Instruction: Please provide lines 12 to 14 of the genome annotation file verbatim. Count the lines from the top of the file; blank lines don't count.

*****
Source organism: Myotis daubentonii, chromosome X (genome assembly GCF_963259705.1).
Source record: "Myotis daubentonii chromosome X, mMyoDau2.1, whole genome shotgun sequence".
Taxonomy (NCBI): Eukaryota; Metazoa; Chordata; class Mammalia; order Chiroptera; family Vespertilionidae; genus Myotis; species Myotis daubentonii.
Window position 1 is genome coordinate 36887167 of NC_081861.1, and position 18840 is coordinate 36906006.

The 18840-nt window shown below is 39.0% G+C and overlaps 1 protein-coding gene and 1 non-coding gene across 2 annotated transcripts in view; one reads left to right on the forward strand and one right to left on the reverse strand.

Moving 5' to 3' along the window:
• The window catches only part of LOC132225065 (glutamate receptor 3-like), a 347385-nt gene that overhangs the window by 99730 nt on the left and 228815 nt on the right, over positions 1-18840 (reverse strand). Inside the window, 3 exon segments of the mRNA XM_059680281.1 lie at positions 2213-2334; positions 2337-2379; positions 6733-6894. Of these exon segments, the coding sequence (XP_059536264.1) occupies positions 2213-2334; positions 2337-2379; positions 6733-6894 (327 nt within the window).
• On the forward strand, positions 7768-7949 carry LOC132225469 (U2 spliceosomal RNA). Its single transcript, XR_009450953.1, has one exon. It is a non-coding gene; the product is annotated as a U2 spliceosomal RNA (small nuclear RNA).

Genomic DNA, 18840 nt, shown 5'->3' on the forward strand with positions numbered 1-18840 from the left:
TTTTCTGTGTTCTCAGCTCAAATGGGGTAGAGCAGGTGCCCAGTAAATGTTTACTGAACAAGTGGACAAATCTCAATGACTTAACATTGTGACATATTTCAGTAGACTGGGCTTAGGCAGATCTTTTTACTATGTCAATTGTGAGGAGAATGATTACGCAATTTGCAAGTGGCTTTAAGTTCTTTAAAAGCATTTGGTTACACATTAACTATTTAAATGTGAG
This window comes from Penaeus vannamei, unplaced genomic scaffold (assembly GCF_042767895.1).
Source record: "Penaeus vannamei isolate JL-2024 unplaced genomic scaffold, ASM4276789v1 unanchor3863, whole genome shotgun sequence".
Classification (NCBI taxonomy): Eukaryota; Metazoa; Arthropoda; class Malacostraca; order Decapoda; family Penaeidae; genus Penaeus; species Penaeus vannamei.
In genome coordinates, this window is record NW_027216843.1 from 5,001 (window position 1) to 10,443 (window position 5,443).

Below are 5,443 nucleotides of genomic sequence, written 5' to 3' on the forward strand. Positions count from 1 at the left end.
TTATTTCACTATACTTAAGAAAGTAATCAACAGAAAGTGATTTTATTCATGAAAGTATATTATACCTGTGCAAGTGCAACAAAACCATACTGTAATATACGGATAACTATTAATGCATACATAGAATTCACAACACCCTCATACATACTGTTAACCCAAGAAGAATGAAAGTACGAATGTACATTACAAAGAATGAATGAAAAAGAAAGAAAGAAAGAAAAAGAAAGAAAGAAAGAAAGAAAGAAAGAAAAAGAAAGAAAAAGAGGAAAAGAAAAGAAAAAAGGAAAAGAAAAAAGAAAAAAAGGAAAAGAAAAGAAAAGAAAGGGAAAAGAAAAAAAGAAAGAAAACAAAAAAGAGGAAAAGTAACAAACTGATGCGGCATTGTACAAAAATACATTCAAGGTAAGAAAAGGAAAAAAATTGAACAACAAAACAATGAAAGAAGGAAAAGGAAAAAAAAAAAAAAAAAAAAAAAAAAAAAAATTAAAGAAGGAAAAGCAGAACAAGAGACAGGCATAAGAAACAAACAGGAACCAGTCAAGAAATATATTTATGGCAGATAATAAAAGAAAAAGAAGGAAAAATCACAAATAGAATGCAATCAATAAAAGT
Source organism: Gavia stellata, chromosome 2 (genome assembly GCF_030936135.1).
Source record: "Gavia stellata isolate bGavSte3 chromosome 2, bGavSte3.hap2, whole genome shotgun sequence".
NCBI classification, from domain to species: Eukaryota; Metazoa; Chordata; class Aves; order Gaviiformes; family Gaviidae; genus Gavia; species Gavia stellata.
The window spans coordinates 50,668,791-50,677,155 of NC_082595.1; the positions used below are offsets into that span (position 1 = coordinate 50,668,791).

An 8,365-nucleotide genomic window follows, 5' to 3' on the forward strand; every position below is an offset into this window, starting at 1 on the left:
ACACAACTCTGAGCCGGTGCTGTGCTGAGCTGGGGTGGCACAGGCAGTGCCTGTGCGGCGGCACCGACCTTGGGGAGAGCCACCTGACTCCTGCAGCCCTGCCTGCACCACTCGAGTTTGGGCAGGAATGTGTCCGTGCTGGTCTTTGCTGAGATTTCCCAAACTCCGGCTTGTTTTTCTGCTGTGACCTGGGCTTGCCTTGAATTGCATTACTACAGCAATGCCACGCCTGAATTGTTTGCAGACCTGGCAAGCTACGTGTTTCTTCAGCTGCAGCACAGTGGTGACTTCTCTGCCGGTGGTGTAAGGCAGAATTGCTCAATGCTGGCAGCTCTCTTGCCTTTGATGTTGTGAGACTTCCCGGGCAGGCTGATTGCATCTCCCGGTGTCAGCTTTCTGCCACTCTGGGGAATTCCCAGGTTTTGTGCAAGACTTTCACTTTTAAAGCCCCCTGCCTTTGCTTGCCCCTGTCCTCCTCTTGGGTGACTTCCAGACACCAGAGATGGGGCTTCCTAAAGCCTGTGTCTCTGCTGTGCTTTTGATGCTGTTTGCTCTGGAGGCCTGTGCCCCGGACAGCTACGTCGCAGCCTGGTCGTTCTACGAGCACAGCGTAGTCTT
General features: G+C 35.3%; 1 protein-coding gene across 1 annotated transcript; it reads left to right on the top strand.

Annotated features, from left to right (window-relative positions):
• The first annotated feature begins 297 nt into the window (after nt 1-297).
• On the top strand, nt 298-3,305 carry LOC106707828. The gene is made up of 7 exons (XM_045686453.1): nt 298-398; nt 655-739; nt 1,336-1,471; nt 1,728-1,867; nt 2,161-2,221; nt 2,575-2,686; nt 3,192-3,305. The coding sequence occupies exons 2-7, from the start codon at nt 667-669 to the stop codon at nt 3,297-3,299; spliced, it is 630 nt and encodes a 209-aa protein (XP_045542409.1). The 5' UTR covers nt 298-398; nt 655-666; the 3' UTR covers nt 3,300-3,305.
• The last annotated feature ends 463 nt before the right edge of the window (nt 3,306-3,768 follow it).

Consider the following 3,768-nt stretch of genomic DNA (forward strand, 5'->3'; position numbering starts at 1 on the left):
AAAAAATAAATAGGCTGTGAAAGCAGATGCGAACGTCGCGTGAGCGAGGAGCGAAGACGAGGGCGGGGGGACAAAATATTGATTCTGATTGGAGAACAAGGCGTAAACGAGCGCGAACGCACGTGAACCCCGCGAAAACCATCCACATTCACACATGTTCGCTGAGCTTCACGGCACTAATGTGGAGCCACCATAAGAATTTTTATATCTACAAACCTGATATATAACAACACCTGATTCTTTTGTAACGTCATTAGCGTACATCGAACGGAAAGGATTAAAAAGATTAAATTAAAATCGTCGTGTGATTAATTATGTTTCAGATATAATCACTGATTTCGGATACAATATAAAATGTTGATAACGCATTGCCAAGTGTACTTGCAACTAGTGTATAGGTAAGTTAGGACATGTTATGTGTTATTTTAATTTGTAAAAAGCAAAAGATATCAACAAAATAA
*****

Source record: "Penaeus vannamei isolate JL-2024 unplaced genomic scaffold, ASM4276789v1 unanchor3863, whole genome shotgun sequence".
Classification (NCBI taxonomy): Eukaryota; Metazoa; Arthropoda; class Malacostraca; order Decapoda; family Penaeidae; genus Penaeus; species Penaeus vannamei.
In genome coordinates, this window is record NW_027216843.1 from 5,001 (window position 1) to 10,443 (window position 5,443).